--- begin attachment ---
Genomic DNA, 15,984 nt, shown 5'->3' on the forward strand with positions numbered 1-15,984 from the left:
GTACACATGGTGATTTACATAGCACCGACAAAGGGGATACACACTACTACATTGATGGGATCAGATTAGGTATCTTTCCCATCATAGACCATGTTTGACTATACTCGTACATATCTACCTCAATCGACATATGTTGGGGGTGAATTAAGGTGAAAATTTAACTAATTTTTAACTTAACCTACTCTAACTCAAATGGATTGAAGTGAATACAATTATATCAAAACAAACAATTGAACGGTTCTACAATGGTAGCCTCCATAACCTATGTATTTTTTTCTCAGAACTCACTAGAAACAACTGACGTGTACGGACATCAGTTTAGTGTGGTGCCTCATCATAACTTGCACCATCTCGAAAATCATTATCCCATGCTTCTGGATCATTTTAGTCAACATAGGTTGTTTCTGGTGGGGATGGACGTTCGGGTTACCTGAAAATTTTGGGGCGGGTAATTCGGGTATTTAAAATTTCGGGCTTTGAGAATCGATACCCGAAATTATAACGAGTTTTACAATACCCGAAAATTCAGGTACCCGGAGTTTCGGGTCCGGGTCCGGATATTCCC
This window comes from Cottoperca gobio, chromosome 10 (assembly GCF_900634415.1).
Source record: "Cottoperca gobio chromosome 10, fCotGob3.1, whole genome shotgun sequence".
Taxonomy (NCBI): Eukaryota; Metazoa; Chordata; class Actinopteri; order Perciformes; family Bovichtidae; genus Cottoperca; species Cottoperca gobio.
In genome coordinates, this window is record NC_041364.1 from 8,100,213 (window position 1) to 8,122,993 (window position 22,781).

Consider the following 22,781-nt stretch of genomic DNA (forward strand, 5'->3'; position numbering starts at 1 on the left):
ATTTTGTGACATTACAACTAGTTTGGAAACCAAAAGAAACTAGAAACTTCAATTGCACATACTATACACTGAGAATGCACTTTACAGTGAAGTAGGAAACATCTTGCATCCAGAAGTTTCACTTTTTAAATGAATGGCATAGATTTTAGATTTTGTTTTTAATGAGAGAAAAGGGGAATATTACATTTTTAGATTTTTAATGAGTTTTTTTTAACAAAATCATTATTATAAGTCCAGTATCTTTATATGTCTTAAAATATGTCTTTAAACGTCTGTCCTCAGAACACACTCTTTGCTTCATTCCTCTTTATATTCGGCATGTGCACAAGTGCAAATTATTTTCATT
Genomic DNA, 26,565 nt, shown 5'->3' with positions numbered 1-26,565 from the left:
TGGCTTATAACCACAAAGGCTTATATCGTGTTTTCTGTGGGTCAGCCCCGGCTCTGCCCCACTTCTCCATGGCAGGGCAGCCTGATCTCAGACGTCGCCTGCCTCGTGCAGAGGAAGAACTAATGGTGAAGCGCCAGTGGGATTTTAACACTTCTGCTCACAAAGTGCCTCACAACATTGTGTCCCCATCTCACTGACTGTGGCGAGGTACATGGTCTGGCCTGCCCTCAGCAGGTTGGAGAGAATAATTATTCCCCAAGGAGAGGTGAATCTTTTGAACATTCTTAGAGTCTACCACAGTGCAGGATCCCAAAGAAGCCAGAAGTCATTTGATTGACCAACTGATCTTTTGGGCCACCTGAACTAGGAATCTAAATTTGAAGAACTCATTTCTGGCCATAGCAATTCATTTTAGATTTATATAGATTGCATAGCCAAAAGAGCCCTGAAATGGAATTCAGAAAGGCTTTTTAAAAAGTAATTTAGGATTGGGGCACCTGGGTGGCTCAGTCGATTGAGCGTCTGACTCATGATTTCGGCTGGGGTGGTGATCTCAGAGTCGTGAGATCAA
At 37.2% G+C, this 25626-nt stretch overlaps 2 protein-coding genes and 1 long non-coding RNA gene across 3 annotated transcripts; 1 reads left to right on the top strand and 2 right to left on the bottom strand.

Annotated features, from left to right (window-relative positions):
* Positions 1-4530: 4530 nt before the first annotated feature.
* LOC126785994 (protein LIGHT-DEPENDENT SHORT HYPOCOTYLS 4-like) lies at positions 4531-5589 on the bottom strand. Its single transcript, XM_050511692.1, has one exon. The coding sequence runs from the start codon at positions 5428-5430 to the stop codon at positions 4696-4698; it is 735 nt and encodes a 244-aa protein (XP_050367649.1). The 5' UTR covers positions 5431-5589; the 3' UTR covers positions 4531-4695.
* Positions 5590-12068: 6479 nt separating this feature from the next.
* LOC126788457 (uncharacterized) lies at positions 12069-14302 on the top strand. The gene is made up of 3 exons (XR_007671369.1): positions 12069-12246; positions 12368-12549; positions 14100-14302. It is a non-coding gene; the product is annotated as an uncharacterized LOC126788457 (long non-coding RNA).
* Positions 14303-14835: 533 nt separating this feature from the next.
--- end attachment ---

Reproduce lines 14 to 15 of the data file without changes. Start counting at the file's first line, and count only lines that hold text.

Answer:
* LOC126785994 (protein LIGHT-DEPENDENT SHORT HYPOCOTYLS 4-like) lies at positions 4531-5589 on the bottom strand. Its single transcript, XM_050511692.1, has one exon. The coding sequence runs from the start codon at positions 5428-5430 to the stop codon at positions 4696-4698; it is 735 nt and encodes a 244-aa protein (XP_050367649.1). The 5' UTR covers positions 5431-5589; the 3' UTR covers positions 4531-4695.
* Positions 5590-12068: 6479 nt separating this feature from the next.